Norway Attacker Claimed to Defend Europe from 'Islamization' - Police Call TranscriptsWorld | August 18, 2011, Thursday // 19:44| views
A photo made available 16 Augt 2011 of Anders Behring Breivik with Norwegian police officers prior to embarking to Utoya island on 13 Aug 2011 to reconstruct his killing spree. EPA/BGNES
Anders Behring Breivik who killed 77 people in twin terrorist attacks in Norway in July made two phone calls to the police on the day of the attacks.
The Norwegian police released Thursday transcripts of the two phone calls made to emergency services.
Anders Behring Breivik's first phone call was logged at 18.01 (1601 GMT) on July 22 where he presented himself with his name and as "commander" and member of "the Norwegian anti-communist resistance movement," police said, as cited by DPA.
Durng the call, Breivik said he was on the island of Utoya and wanted to surrender. He then broke of the call and a police operator failed to get through to the number he used, Sissel Hammer, police chief of the Nordre Buskerud police district, told a news conference.
A second call was logged at 18.26 (1626 GMT) to a neighbouring police district.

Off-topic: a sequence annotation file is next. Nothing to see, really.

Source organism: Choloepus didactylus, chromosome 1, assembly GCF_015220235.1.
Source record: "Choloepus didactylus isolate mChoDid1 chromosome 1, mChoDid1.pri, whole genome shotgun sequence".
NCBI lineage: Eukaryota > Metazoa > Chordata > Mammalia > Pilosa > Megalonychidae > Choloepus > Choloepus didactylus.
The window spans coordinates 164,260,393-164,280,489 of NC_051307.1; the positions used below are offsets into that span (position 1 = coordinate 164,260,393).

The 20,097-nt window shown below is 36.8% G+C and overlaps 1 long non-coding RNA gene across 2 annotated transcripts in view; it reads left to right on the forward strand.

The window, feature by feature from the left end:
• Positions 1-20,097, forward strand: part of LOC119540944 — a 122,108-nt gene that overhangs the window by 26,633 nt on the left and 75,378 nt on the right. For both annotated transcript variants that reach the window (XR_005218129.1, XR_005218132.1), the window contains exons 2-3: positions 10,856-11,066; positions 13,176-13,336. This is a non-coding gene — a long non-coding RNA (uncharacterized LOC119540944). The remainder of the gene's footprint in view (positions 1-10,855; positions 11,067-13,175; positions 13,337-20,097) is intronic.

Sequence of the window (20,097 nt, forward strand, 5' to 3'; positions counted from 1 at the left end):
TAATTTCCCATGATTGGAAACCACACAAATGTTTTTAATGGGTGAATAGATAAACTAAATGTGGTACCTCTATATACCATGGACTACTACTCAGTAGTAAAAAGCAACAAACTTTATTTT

Breivik claimed he had carried out the attack "as part of the organization Knight Templar Europe ... We are organized in the anti-communist and Norwegian resistance movement against the Islamization of Europe and the Islamization of Norway," the transcript reads.
That call was also broken off just after Breivik had asked to be connected to the Delta special forces.
"These are the two phone calls that we have been able to identify (as Breivik)," Hammer said, as cited by DPA.
Both Breivik's attorney Geir Lippestad lawyers of the Utoya victims have requested that the police release the transcripts.
Last week, Lippestad said Anders Behring Breivik made 10 calls from the island of Utoya where he killed 69 people in a shooting spree. His intent was to offer to surrender, the attorney said.
Only two of Breivik's calls apparently connected, as the mobile phone network in the area was overloaded.
At the news conference Thursday, police chief Oystein Maeland confirmed that police would conduct a separate probe into the response to the attacks and present initial findings next month.
Earlier Thursday, an independent panel - the July 22 commission, named after the day of the attacks - began its work. The commission was set up by the government to review how police and other authorities responded.
DPA points out that questions now center on whether lives could have been saved if special police forces sent from Oslo had arrived earlier at the scene on Utoya. Media have speculated that police could have launched their boat closer to the island where the shooting took place, or deployed a helicopter.
Police have in the past days revisited the island in a final search for cameras and other electronic devices.
An Oslo court is to rule Friday on whether to extend Breivik's solitary confinement a further four weeks.
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